Thief: The Dark Project is a 1998 first-person stealth video game developed by Looking Glass Studios and published by Eidos Interactive. Set in a fantasy metropolis called the City, players take on the role of Garrett, a master thief trained by a secret society who, while carrying out a series of robberies, becomes embroiled in a complex plot that ultimately sees him attempting to prevent a great power from unleashing chaos on the world.
As the game's emphasis is on stealth, players are encouraged to focus on concealment, evasion, distraction, misdirection, and subtle takedowns, rather than on outright confrontation; the player's character can engage in sword-based combat when the need arises, and can perform three different attacks as well as parrying, but has limited proficiency and damage resistance in such circumstances. To do so, players must remain aware of their surroundings. To assist them in remaining hidden, a special meter on the heads-up display (HUD), in the form of a gem, helps to indicates the player's visibility to NPCs; the brighter it is, the more easily they can be visually detected, thus sticking to dark, shady spots where the gem dims ensures the player is hidden, though NPCs can still find them if they get too close in front of them. To remain quiet, players must be careful of how much noise they produce, as well as what surfaces they are moving over; walking on soft surfaces like carpets and grass is preferable as footsteps remain quiet, compared to walking over metal floors and ceramic tiles, which produce a lot of noise. NPCs also produce noise, from whistling or walking about, for example, which can help players determine how far they are to their own position. Noise can be used by the player to mislead or distract NPCs, such as throwing an object to lure them elsewhere.
Thief takes place in a metropolis called \"the City\", which has been noted to contain elements of the Middle Ages-like dark fantasy and the Industrial Revolution. Project director Greg LoPiccolo said in an early preview: \"In essence [... it's] this undefined medieval age, sort of medieval [Europe] meets Brazil meets City of Lost Children. There's some electricity, some magic, and some 19th century machinery kind of stuff.\" The setting has been described as steampunk, a fantastical setting where steam engine technology is prominently used. It has also been argued that Thief is one of the earliest examples of the New Weird genre. During levels, the player may learn about the setting by finding notes and overhearing conversations; it has been noted that the player participates in the revelation of Thief's setting.
Thief began development in April 1996. For the game's original designer and writer Ken Levine, credited by The Telegraph as \"a key figure in the creation\" of Thief, inspirations came from two of his favourite games, Castle Wolfenstein and Diablo. The initial concept was to make an action role-playing game and Levine was given the job of designing the game's world and story. Levine said the initial ideas and projects that have later morphed into Dark Camelot, before eventually evolving into The Dark Project, included School of Wizards, Dark Elves Must Die and Better Red Than Undead, the latter of which was \"a campy story\" about communist zombies. The game was supposed to be a first-person sword fighting simulator, but \"the marketing [department] killed the idea,\" to his disappointment. According to programmer Marc LeBlanc, \"The first proposal was Better Red Than Undead, a '50s Cold War game where the Soviet Union is overrun with zombies and you have to go hack them to pieces as the loner from the CIA because bullets don't work on the undead.\" Doug Church said the game's design was built around the idea \"of having factions who you could ally with or oppose yourself with or do things for or not.\"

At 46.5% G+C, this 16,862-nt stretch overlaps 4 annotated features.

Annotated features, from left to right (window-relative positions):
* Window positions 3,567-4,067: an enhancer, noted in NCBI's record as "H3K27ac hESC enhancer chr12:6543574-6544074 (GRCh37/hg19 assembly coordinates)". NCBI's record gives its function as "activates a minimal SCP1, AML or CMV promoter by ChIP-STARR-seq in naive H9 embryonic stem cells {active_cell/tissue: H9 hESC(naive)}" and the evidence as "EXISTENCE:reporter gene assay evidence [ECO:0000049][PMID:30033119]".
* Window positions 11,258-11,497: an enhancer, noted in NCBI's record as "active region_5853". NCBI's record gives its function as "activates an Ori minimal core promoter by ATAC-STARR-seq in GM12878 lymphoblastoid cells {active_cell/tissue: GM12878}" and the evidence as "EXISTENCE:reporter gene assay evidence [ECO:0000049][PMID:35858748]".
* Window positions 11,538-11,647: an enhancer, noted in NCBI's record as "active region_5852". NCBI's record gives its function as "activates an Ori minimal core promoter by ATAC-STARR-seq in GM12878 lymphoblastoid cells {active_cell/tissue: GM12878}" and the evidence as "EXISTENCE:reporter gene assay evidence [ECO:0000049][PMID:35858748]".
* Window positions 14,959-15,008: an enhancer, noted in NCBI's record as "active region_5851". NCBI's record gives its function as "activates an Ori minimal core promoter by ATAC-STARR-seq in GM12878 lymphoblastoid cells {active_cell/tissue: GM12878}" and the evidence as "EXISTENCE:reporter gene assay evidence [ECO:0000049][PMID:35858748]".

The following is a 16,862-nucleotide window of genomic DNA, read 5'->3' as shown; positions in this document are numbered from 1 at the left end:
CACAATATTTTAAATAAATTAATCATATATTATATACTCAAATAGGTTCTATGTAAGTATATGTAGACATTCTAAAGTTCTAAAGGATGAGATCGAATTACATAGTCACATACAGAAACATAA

However, Looking Glass Studios experienced serious financial trouble as development progressed into mid-1997. The company's Austin branch closed, costing Spector and several game engine programmers; this team relocated to Ion Storm, and released Deus Ex in 2000. Spector later called his impact on Thief, \"at best, minimal\". Levine too had left The Dark Project project before the Keeper faction was added to the game. By April 18, Looking Glass Studios laid off half of its entire staff in six months, which damaged morale of The Dark Project team, which at this point was vastly different from the one with which the development began. \"Few emotions can compare to the stress of heading to work not knowing who might be laid off, including yourself, or whether the doors would be locked when you got there,\" lead programmer Tom Leonard later said. This stress caused several team members to voluntarily quit, including the lead programmer, Briscoe Rogers, who had designed the game's AI system, which suffered from software bugs and problems with complexity.